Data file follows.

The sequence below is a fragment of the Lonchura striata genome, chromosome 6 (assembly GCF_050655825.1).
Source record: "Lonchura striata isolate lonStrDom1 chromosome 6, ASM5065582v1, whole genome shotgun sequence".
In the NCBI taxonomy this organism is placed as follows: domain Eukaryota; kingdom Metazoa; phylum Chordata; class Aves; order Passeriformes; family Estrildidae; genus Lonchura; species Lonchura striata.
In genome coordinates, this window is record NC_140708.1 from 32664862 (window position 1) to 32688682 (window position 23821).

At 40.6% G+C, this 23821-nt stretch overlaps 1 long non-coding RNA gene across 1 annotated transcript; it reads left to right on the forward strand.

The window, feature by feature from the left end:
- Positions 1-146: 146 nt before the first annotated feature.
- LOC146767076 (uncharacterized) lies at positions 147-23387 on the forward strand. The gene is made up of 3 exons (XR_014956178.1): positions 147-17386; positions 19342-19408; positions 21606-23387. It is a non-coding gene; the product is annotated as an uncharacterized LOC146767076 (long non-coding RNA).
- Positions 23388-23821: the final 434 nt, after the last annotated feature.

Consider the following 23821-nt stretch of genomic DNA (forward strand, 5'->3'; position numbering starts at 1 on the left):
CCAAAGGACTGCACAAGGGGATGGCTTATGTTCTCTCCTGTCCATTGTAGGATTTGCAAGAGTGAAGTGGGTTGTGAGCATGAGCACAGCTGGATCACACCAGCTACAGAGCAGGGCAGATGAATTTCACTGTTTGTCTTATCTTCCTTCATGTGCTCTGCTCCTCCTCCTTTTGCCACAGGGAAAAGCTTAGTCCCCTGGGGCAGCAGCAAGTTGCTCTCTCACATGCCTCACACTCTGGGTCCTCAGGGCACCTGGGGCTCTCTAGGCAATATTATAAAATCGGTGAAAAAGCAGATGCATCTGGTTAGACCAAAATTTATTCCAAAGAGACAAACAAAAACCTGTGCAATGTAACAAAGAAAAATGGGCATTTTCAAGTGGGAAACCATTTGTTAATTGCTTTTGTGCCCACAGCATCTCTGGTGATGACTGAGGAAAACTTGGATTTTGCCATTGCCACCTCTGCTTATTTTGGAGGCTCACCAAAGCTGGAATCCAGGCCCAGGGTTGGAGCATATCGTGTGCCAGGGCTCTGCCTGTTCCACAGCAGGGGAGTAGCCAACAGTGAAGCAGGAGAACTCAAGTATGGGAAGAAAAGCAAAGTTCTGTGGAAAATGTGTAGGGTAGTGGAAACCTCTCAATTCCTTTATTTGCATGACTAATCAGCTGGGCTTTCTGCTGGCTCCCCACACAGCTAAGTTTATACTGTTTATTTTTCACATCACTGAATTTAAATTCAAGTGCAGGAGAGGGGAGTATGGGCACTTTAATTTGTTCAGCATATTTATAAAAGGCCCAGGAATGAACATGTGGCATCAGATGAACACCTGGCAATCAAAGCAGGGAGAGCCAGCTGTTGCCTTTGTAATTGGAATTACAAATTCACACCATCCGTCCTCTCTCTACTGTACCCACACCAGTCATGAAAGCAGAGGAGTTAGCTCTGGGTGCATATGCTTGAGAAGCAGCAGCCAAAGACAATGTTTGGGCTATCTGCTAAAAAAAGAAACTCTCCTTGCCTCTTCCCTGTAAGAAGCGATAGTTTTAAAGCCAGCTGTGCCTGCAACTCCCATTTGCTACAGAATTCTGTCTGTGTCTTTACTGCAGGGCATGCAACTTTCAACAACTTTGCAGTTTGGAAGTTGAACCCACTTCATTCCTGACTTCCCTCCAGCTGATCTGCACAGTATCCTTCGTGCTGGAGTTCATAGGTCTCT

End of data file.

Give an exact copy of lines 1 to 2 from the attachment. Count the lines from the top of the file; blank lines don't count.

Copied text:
The sequence below is a fragment of the Lonchura striata genome, chromosome 6 (assembly GCF_050655825.1).
Source record: "Lonchura striata isolate lonStrDom1 chromosome 6, ASM5065582v1, whole genome shotgun sequence".